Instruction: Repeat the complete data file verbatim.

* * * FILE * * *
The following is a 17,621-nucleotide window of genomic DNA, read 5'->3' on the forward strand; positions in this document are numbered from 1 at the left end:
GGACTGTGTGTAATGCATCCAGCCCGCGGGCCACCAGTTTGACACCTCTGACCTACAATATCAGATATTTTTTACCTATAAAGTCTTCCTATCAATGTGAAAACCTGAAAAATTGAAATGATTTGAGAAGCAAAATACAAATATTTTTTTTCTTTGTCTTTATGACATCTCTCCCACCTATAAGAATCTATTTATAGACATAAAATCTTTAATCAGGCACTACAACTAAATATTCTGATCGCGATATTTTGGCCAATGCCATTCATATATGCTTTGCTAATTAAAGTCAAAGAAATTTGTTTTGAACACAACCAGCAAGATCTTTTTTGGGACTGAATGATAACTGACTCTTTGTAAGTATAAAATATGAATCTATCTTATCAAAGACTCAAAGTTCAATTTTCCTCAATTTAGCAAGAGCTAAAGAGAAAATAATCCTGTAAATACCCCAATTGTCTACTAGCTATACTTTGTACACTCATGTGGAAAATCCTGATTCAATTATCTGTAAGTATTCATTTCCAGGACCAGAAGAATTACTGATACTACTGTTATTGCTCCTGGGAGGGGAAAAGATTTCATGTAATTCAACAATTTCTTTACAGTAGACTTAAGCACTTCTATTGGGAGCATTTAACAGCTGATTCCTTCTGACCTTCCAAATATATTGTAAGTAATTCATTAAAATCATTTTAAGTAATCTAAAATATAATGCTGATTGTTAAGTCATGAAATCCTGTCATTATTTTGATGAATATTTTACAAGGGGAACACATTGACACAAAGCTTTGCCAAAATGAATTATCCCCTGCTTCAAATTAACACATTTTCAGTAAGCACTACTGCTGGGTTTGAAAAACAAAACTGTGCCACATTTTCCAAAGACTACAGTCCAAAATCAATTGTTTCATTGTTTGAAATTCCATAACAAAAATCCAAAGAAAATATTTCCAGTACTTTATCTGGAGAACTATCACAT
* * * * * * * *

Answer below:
The following is a 17,621-nucleotide window of genomic DNA, read 5'->3' on the forward strand; positions in this document are numbered from 1 at the left end:
GGACTGTGTGTAATGCATCCAGCCCGCGGGCCACCAGTTTGACACCTCTGACCTACAATATCAGATATTTTTTACCTATAAAGTCTTCCTATCAATGTGAAAACCTGAAAAATTGAAATGATTTGAGAAGCAAAATACAAATATTTTTTTTCTTTGTCTTTATGACATCTCTCCCACCTATAAGAATCTATTTATAGACATAAAATCTTTAATCAGGCACTACAACTAAATATTCTGATCGCGATATTTTGGCCAATGCCATTCATATATGCTTTGCTAATTAAAGTCAAAGAAATTTGTTTTGAACACAACCAGCAAGATCTTTTTTGGGACTGAATGATAACTGACTCTTTGTAAGTATAAAATATGAATCTATCTTATCAAAGACTCAAAGTTCAATTTTCCTCAATTTAGCAAGAGCTAAAGAGAAAATAATCCTGTAAATACCCCAATTGTCTACTAGCTATACTTTGTACACTCATGTGGAAAATCCTGATTCAATTATCTGTAAGTATTCATTTCCAGGACCAGAAGAATTACTGATACTACTGTTATTGCTCCTGGGAGGGGAAAAGATTTCATGTAATTCAACAATTTCTTTACAGTAGACTTAAGCACTTCTATTGGGAGCATTTAACAGCTGATTCCTTCTGACCTTCCAAATATATTGTAAGTAATTCATTAAAATCATTTTAAGTAATCTAAAATATAATGCTGATTGTTAAGTCATGAAATCCTGTCATTATTTTGATGAATATTTTACAAGGGGAACACATTGACACAAAGCTTTGCCAAAATGAATTATCCCCTGCTTCAAATTAACACATTTTCAGTAAGCACTACTGCTGGGTTTGAAAAACAAAACTGTGCCACATTTTCCAAAGACTACAGTCCAAAATCAATTGTTTCATTGTTTGAAATTCCATAACAAAAATCCAAAGAAAATATTTCCAGTACTTTATCTGGAGAACTATCACAT